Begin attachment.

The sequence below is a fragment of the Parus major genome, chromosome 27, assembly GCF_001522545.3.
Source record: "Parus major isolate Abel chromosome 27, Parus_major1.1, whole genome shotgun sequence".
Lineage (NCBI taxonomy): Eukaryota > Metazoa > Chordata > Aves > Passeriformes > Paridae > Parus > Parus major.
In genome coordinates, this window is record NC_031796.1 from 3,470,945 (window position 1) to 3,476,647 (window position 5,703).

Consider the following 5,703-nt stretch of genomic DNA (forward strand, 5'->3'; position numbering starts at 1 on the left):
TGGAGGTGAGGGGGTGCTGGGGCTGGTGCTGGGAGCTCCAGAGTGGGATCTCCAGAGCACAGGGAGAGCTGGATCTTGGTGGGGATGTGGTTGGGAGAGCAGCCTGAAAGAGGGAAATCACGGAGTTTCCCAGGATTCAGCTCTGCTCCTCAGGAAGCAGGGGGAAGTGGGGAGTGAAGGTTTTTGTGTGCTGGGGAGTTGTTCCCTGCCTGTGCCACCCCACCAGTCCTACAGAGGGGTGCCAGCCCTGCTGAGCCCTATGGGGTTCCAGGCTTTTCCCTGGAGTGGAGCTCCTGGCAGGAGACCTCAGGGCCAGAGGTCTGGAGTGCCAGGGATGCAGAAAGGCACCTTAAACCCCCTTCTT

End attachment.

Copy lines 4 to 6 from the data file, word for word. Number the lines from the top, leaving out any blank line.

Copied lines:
In genome coordinates, this window is record NC_031796.1 from 3,470,945 (window position 1) to 3,476,647 (window position 5,703).

Consider the following 5,703-nt stretch of genomic DNA (forward strand, 5'->3'; position numbering starts at 1 on the left):
TGGAGGTGAGGGGGTGCTGGGGCTGGTGCTGGGAGCTCCAGAGTGGGATCTCCAGAGCACAGGGAGAGCTGGATCTTGGTGGGGATGTGGTTGGGAGAGCAGCCTGAAAGAGGGAAATCACGGAGTTTCCCAGGATTCAGCTCTGCTCCTCAGGAAGCAGGGGGAAGTGGGGAGTGAAGGTTTTTGTGTGCTGGGGAGTTGTTCCCTGCCTGTGCCACCCCACCAGTCCTACAGAGGGGTGCCAGCCCTGCTGAGCCCTATGGGGTTCCAGGCTTTTCCCTGGAGTGGAGCTCCTGGCAGGAGACCTCAGGGCCAGAGGTCTGGAGTGCCAGGGATGCAGAAAGGCACCTTAAACCCCCTTCTT